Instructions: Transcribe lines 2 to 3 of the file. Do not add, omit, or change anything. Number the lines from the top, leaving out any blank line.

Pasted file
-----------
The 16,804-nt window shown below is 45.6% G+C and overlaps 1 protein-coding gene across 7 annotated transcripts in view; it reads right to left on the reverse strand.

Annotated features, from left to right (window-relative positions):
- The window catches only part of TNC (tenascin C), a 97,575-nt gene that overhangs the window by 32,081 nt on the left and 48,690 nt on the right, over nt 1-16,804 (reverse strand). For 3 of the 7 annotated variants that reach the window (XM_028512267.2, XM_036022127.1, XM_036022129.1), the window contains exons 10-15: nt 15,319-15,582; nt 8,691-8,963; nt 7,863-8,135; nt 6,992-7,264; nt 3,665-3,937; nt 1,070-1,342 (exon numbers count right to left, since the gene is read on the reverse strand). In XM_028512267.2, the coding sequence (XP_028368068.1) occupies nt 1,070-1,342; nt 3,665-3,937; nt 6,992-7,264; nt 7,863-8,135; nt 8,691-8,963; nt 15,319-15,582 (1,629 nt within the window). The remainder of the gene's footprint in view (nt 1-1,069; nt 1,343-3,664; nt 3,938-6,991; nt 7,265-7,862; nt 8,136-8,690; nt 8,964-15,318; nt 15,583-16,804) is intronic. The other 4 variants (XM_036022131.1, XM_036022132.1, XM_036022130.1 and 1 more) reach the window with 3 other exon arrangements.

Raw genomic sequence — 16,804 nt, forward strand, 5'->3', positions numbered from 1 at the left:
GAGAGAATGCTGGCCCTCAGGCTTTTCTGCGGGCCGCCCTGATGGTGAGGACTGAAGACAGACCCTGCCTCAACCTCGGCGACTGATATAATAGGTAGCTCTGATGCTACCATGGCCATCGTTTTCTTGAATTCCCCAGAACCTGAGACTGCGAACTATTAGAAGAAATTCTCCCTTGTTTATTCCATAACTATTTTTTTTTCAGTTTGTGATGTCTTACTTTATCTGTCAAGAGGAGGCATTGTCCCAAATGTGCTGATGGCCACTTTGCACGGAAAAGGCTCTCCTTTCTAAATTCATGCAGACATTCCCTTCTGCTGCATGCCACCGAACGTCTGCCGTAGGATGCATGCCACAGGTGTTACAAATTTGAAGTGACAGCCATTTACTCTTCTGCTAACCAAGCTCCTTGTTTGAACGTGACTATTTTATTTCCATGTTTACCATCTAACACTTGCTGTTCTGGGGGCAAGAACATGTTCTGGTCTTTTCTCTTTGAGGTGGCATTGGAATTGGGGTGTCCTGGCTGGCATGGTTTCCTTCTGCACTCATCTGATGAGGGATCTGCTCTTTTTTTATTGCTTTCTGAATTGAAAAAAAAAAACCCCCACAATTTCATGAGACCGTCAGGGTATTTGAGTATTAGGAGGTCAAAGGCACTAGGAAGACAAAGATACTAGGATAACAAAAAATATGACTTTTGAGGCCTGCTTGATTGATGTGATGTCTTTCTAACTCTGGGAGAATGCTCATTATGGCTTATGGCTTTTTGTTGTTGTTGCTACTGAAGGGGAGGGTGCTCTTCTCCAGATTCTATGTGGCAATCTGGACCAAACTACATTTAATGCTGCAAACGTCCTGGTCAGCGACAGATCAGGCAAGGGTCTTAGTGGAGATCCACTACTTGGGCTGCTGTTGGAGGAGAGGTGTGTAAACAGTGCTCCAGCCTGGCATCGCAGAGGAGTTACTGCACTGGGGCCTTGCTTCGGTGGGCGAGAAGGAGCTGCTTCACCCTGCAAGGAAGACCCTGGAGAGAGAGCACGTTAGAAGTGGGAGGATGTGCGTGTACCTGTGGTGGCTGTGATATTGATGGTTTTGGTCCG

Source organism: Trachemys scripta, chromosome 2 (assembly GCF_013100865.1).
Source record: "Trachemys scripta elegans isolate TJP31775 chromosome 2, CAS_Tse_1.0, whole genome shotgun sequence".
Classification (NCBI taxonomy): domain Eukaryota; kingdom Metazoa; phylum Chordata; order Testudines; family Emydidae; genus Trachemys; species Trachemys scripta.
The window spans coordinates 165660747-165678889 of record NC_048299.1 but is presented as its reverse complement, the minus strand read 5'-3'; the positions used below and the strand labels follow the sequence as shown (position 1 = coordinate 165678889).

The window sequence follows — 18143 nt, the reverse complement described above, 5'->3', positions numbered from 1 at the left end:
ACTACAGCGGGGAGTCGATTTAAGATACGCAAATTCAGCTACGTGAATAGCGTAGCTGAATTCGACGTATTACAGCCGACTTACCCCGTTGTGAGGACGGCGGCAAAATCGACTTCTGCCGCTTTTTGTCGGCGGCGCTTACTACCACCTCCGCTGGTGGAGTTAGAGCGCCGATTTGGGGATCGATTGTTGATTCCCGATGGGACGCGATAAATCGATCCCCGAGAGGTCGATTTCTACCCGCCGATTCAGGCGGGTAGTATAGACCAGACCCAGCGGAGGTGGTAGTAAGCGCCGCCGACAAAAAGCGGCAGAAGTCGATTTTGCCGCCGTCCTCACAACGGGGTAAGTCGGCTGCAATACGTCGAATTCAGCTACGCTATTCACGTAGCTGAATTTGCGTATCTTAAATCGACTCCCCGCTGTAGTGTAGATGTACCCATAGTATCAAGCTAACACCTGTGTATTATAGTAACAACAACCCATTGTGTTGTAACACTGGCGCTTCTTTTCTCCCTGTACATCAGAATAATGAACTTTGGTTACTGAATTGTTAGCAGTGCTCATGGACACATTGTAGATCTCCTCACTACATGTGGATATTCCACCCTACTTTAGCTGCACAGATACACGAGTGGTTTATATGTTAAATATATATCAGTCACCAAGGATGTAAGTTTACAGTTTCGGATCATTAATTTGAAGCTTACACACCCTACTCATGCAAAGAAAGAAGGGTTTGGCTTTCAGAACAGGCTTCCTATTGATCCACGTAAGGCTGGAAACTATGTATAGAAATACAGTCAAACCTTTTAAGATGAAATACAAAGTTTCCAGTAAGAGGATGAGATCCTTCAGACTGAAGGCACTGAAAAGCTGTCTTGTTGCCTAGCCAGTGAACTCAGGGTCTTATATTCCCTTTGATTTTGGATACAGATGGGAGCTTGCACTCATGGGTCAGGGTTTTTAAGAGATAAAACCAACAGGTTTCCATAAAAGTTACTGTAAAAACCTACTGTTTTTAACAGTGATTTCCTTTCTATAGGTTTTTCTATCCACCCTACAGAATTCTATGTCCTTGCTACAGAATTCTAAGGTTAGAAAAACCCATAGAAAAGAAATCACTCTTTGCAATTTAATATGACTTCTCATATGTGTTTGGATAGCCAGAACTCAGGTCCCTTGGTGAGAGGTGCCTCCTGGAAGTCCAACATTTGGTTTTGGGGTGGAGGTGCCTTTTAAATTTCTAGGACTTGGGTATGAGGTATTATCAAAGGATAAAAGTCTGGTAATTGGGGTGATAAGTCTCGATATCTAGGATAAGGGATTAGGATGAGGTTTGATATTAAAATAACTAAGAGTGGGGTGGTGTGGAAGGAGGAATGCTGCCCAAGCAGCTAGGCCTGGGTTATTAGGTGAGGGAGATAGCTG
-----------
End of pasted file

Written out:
Annotated features, from left to right (window-relative positions):
- The window catches only part of TNC (tenascin C), a 97,575-nt gene that overhangs the window by 32,081 nt on the left and 48,690 nt on the right, over nt 1-16,804 (reverse strand). For 3 of the 7 annotated variants that reach the window (XM_028512267.2, XM_036022127.1, XM_036022129.1), the window contains exons 10-15: nt 15,319-15,582; nt 8,691-8,963; nt 7,863-8,135; nt 6,992-7,264; nt 3,665-3,937; nt 1,070-1,342 (exon numbers count right to left, since the gene is read on the reverse strand). In XM_028512267.2, the coding sequence (XP_028368068.1) occupies nt 1,070-1,342; nt 3,665-3,937; nt 6,992-7,264; nt 7,863-8,135; nt 8,691-8,963; nt 15,319-15,582 (1,629 nt within the window). The remainder of the gene's footprint in view (nt 1-1,069; nt 1,343-3,664; nt 3,938-6,991; nt 7,265-7,862; nt 8,136-8,690; nt 8,964-15,318; nt 15,583-16,804) is intronic. The other 4 variants (XM_036022131.1, XM_036022132.1, XM_036022130.1 and 1 more) reach the window with 3 other exon arrangements.